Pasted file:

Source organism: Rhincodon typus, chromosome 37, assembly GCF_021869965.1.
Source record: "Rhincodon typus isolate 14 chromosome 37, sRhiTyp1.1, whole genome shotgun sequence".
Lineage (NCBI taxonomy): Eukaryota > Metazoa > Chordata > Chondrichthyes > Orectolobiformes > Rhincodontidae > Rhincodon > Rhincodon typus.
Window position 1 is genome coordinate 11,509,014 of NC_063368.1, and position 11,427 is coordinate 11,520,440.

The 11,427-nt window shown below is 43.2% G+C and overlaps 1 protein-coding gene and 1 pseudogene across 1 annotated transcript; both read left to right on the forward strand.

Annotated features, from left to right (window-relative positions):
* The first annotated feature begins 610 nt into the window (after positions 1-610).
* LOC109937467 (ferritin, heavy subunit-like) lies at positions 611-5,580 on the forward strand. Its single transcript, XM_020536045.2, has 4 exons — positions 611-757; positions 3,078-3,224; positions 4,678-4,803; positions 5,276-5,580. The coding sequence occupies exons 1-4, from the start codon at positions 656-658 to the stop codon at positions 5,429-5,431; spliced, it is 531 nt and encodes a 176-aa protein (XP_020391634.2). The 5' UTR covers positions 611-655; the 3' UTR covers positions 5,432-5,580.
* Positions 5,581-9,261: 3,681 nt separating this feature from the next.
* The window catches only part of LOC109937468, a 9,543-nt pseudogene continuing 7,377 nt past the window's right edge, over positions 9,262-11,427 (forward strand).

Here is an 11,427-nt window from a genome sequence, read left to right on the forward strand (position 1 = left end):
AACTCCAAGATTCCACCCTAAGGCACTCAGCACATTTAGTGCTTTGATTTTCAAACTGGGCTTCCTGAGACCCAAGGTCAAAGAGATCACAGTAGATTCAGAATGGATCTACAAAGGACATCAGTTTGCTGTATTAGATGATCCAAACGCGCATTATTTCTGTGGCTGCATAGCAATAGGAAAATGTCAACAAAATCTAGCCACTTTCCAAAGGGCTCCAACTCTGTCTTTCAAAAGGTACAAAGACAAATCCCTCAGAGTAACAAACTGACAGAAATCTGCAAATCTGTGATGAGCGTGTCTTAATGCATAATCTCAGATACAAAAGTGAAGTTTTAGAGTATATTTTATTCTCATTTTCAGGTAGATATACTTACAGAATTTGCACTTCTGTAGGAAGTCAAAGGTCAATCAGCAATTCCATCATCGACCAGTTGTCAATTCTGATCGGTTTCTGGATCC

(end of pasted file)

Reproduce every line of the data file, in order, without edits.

Source organism: Rhincodon typus, chromosome 37, assembly GCF_021869965.1.
Source record: "Rhincodon typus isolate 14 chromosome 37, sRhiTyp1.1, whole genome shotgun sequence".
Lineage (NCBI taxonomy): Eukaryota > Metazoa > Chordata > Chondrichthyes > Orectolobiformes > Rhincodontidae > Rhincodon > Rhincodon typus.
Window position 1 is genome coordinate 11,509,014 of NC_063368.1, and position 11,427 is coordinate 11,520,440.

The 11,427-nt window shown below is 43.2% G+C and overlaps 1 protein-coding gene and 1 pseudogene across 1 annotated transcript; both read left to right on the forward strand.

Annotated features, from left to right (window-relative positions):
* The first annotated feature begins 610 nt into the window (after positions 1-610).
* LOC109937467 (ferritin, heavy subunit-like) lies at positions 611-5,580 on the forward strand. Its single transcript, XM_020536045.2, has 4 exons — positions 611-757; positions 3,078-3,224; positions 4,678-4,803; positions 5,276-5,580. The coding sequence occupies exons 1-4, from the start codon at positions 656-658 to the stop codon at positions 5,429-5,431; spliced, it is 531 nt and encodes a 176-aa protein (XP_020391634.2). The 5' UTR covers positions 611-655; the 3' UTR covers positions 5,432-5,580.
* Positions 5,581-9,261: 3,681 nt separating this feature from the next.
* The window catches only part of LOC109937468, a 9,543-nt pseudogene continuing 7,377 nt past the window's right edge, over positions 9,262-11,427 (forward strand).

Here is an 11,427-nt window from a genome sequence, read left to right on the forward strand (position 1 = left end):
AACTCCAAGATTCCACCCTAAGGCACTCAGCACATTTAGTGCTTTGATTTTCAAACTGGGCTTCCTGAGACCCAAGGTCAAAGAGATCACAGTAGATTCAGAATGGATCTACAAAGGACATCAGTTTGCTGTATTAGATGATCCAAACGCGCATTATTTCTGTGGCTGCATAGCAATAGGAAAATGTCAACAAAATCTAGCCACTTTCCAAAGGGCTCCAACTCTGTCTTTCAAAAGGTACAAAGACAAATCCCTCAGAGTAACAAACTGACAGAAATCTGCAAATCTGTGATGAGCGTGTCTTAATGCATAATCTCAGATACAAAAGTGAAGTTTTAGAGTATATTTTATTCTCATTTTCAGGTAGATATACTTACAGAATTTGCACTTCTGTAGGAAGTCAAAGGTCAATCAGCAATTCCATCATCGACCAGTTGTCAATTCTGATCGGTTTCTGGATCC